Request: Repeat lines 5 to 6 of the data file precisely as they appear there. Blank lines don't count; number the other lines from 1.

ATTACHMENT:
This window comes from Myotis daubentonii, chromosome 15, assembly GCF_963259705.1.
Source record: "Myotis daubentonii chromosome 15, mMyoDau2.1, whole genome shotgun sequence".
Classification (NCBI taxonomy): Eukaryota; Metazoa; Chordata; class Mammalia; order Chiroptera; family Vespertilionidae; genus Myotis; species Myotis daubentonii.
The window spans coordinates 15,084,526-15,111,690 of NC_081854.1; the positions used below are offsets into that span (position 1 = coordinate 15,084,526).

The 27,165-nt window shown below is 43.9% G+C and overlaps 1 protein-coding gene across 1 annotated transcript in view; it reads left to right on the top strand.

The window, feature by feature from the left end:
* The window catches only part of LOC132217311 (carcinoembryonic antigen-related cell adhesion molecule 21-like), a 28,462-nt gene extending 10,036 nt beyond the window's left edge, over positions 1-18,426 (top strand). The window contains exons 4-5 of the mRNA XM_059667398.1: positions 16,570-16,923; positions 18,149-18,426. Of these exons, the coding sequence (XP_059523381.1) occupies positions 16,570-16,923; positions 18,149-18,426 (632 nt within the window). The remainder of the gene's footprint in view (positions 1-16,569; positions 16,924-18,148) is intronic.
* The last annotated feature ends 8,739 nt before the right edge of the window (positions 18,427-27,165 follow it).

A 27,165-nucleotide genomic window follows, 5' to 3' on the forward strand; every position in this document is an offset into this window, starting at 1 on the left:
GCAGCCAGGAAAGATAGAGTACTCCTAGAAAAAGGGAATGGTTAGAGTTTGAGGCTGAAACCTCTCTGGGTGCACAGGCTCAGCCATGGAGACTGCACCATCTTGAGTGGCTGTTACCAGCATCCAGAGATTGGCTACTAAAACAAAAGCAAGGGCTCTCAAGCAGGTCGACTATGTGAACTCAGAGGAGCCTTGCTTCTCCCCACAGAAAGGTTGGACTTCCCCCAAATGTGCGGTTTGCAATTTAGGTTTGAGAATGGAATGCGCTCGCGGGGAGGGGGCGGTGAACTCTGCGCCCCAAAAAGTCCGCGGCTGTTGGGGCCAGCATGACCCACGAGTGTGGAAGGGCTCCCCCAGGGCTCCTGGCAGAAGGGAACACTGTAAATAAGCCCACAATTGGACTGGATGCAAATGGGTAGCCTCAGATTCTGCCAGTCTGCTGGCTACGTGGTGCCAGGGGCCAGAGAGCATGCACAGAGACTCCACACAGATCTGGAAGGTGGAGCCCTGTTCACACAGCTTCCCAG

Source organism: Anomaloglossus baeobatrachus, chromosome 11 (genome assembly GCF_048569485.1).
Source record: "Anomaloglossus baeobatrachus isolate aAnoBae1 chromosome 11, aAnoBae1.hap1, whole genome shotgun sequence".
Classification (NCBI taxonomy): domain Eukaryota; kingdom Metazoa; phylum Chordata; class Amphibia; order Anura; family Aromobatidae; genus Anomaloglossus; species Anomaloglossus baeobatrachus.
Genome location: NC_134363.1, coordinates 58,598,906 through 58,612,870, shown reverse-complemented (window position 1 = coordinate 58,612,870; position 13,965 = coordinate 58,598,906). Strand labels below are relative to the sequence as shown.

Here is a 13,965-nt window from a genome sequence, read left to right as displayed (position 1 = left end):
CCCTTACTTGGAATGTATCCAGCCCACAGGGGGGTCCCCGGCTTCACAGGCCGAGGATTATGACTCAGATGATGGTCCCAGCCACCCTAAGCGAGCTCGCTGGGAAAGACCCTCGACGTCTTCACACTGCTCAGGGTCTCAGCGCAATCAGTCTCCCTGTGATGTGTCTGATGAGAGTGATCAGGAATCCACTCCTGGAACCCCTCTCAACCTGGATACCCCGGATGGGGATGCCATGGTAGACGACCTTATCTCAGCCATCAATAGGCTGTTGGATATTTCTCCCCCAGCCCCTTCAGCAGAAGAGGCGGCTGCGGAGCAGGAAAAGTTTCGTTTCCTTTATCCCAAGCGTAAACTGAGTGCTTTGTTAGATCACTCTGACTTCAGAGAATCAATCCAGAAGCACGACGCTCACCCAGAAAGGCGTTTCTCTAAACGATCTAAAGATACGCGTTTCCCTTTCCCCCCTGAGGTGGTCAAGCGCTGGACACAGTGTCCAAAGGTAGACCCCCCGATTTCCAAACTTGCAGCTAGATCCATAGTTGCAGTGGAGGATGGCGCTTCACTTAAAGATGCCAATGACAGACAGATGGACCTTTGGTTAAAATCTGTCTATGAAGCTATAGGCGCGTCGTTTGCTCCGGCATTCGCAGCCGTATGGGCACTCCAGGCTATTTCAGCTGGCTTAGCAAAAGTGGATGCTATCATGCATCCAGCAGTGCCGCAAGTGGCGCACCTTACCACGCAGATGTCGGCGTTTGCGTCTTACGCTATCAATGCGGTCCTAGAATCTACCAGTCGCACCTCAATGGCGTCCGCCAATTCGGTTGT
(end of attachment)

The 27,165-nt window shown below is 43.9% G+C and overlaps 1 protein-coding gene across 1 annotated transcript in view; it reads left to right on the top strand.

The window, feature by feature from the left end: